As I discuss in my syndicated column this week, the Welfare State perpetuates poverty.
"There are no jobs!" That is what people told me outside a government "jobs center" in New York City.
To check this out, I sent four researchers around the area. They quickly found 40 job openings. Twenty-four were entry-level positions. One restaurant owner told me he would hire 12 people if workers would just apply.
It made me wonder what my government does in buildings called "job centers." So I asked a college intern, Zoelle Mallenbaum, to find out. Here's what she found:
"First I went to the Manhattan Jobs Center and asked, "Can I get help finding a job?" They told me they don't do that. ‘We sign people up for food stamps.' I tried another jobs center. They told me to enroll for unemployment benefits."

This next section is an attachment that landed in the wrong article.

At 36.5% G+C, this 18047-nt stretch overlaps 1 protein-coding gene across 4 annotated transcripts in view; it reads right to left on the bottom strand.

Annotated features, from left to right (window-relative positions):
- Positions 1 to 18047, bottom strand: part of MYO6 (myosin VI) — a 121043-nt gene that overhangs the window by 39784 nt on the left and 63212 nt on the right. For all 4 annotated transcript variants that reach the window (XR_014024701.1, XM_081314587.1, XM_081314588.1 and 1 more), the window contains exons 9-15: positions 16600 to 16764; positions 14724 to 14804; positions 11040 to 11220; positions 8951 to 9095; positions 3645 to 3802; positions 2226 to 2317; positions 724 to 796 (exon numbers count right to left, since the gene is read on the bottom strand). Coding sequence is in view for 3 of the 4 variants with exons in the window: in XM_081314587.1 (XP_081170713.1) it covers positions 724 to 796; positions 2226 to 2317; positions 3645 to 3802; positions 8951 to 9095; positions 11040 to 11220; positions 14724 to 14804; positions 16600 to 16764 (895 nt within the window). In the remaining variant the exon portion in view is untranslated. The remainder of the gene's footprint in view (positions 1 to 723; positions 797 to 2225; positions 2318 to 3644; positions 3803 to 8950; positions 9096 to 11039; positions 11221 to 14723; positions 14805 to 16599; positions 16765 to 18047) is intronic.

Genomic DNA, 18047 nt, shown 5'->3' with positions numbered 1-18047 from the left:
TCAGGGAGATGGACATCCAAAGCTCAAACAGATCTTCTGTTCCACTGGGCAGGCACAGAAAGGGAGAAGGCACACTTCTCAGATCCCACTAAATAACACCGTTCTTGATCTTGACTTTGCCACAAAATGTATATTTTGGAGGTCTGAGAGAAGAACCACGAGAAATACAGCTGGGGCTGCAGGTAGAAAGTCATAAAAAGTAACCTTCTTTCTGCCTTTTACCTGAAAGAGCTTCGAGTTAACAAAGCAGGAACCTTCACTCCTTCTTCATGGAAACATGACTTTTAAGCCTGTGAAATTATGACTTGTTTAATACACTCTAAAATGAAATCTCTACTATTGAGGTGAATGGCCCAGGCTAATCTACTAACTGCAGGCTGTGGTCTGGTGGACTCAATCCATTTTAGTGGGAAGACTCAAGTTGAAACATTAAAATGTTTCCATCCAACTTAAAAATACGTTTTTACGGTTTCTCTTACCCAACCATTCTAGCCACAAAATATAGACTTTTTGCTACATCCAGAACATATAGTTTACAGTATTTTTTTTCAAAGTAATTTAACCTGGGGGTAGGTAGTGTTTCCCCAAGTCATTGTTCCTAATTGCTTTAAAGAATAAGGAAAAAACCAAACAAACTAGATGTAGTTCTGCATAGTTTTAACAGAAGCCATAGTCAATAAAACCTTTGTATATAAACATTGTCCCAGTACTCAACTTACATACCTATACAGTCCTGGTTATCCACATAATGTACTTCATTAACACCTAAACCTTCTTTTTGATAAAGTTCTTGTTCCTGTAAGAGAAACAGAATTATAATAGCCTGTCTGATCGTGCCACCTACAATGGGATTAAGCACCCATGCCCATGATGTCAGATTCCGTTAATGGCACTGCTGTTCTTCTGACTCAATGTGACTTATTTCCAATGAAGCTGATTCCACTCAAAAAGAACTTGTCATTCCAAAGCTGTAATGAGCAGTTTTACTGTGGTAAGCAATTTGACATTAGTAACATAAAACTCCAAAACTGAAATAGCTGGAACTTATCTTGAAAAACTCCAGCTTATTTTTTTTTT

So the "jobs" centers help people get handouts. Neither center suggested people try the 40 job openings in the neighborhood.
But some people, like my college intern, don't want the handout:
"I wanted a job. I was told to go to ‘WorkForce1,' a New York City program... Finally, I met with an ‘adviser.' She told me I lacked experience. I know this. I asked for any job she thought I was qualified for, and she scheduled an interview at Pret, a food chain that trains employees. At Pret, I learned that my ‘interview' was just a weekly open house, publicized on the company's website. Anyone could walk in and apply. Workforce1 offered no advantage. Despite my ‘scheduled interview,' I waited 90 minutes before meeting a manager. He told me that WorkForce1 had ‘wasted my time, as they always do.' He said, ‘They never call, never ask questions.' He prefers to hire people who seek out jobs on their own, like those who see Pret ads on Craigslist.'"
For more on how the government encourages dependency, the rest of my column here.